Trace of the old canal in Greenville, going south to the Ohio River, November 1999 Photo : Nathan Leary
Erie Extension Canal and Canal Museum
When the Erie Canal, crossing New York state from
Albany to Lake Erie, had been in operation some ten or twelve
years, the Pennsylvania Main Line Canal was shipping from
Philadelphia to Pittburgh on a southern Pennsylvania route.
Suffering from severe "canal fever," the citizens, entrepreneurs
and visionary businessmen in northwestern Pennsylvania began to
agitate for their own canal. They wanted a canal that would connect
the Erie Canal with the Pennsylvania Main Line, Lake Erie, and the
Ohio River, thus extending the infrastructure to support the surge
of people moving westward and bringing new prosperity to
northwestern Pennsylvania by providing a safe and reliable means of
moving commercial goods between major eastern and western cities.
Around 1838, the building of the Erie Extension Canal was commenced
at the old town of Beaver on the Ohio River; it was completed for
shipping to the Port of Erie in 1844. Winding through five
northwestern Pennsylvania counties, it connected the Ohio River
with Lake Erie.
In Mercer County, on the "Big Bend" of the river
south of Greenville, lived the pioneering German families who
farmed along the waterway, served the needs of the canal and its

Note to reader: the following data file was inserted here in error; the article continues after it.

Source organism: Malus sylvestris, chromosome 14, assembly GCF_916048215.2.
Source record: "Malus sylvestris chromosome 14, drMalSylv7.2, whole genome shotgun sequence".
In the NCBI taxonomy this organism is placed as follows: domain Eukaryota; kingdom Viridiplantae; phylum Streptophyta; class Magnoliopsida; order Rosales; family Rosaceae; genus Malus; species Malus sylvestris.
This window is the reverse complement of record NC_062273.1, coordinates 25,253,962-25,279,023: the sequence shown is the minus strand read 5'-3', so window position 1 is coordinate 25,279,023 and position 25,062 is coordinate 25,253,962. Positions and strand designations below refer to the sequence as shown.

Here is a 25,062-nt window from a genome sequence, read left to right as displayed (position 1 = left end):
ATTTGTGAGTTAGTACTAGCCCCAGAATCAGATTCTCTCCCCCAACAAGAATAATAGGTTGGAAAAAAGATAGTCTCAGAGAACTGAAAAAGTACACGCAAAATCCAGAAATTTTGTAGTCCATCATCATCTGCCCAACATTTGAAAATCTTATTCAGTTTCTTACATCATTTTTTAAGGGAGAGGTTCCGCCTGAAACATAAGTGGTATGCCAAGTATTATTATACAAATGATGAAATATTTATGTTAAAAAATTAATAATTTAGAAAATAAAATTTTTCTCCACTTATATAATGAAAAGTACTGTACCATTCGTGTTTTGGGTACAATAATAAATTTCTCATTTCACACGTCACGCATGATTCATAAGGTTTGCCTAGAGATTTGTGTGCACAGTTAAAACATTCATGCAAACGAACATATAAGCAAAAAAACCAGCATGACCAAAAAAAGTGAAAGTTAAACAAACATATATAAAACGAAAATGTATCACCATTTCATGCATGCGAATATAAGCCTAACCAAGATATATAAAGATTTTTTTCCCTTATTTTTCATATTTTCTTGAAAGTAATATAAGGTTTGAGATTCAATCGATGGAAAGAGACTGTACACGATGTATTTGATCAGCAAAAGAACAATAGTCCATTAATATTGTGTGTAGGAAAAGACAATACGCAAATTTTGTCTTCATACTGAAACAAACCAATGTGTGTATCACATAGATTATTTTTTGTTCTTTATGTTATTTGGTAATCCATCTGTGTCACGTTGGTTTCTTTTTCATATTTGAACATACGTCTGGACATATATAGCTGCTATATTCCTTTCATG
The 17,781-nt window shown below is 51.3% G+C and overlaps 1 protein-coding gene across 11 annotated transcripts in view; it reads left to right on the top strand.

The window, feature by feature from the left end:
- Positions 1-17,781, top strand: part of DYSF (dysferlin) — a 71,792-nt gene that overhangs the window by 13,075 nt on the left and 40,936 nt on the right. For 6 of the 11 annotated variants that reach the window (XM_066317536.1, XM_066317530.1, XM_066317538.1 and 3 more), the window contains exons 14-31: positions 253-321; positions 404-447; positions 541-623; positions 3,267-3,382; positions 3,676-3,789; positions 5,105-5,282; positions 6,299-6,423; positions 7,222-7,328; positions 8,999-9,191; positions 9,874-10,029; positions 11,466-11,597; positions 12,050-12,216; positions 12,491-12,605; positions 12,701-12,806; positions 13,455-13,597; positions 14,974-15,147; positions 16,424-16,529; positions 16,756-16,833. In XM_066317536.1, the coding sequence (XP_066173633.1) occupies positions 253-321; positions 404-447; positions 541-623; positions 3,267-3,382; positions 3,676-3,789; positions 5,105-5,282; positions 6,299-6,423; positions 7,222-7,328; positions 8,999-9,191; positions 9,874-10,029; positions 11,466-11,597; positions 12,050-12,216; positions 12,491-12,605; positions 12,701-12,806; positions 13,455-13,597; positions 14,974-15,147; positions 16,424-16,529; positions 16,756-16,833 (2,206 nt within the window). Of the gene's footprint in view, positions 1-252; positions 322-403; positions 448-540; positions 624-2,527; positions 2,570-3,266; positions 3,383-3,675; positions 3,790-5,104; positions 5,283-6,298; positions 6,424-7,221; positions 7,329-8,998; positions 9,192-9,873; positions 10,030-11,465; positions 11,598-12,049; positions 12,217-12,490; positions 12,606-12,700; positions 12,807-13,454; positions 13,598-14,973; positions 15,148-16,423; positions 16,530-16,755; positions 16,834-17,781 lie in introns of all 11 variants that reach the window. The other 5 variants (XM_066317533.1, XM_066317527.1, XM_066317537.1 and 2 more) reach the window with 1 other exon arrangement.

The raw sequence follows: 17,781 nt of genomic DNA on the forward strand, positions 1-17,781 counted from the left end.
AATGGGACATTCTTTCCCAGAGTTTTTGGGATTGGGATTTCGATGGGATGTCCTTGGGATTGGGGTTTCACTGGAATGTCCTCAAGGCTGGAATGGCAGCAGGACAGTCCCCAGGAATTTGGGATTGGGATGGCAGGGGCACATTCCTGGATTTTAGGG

travelers, and defined the culture and traditions of the region.
Irish laborers, assigned 15-mile stretches of canal work, had dug
the 130-mile length of the canal. They lived in shantytowns,
receiving meager wages and their daily "tot of whiskey." In 1873,
the destruction of an aqueduct across Elk Creek Gorge which had
allowed canal boats to cross the deep river gorge spelled the end
of the Erie Extension Canal. Some believed that railroad designers
had deliberately caused its destruction. Railroads were becoming
the preferred transportation of the period; the canal beds provided
the perfect basis for the railroad bed.
This canal and its culture is memorialized in the
Erie Canal Extension Museum in Greenville, which evolved from plans
made in 1988 to mark the sesquicentennial of the incorporation of
the town. The museum documents the complete history of the Erie
Extension Canal. A full-sized 40-foot canal boat replica, a model
grist mill, and other period artifacts are featured. A miniature
working model of a lock educates visitors about the workings of the
canal and its civil engineering. The complete masonry remains of
Erie Extension Lock number 10 are preserved in a public park with
picnic grounds and fishing facilities.
Project materials include a six-page report on the
history of the Erie Canal Extension, several pages on the museum
itself, and sixteen mounted 5 x 9 black and white photographs with
Originally submitted by: Phil English, Representative (21st District).
The Local Legacies project provides a "snapshot" of American Culture as it was expressed in spring of 2000. Consequently, it is not being updated with new or revised information with the exception of "Related Website" links.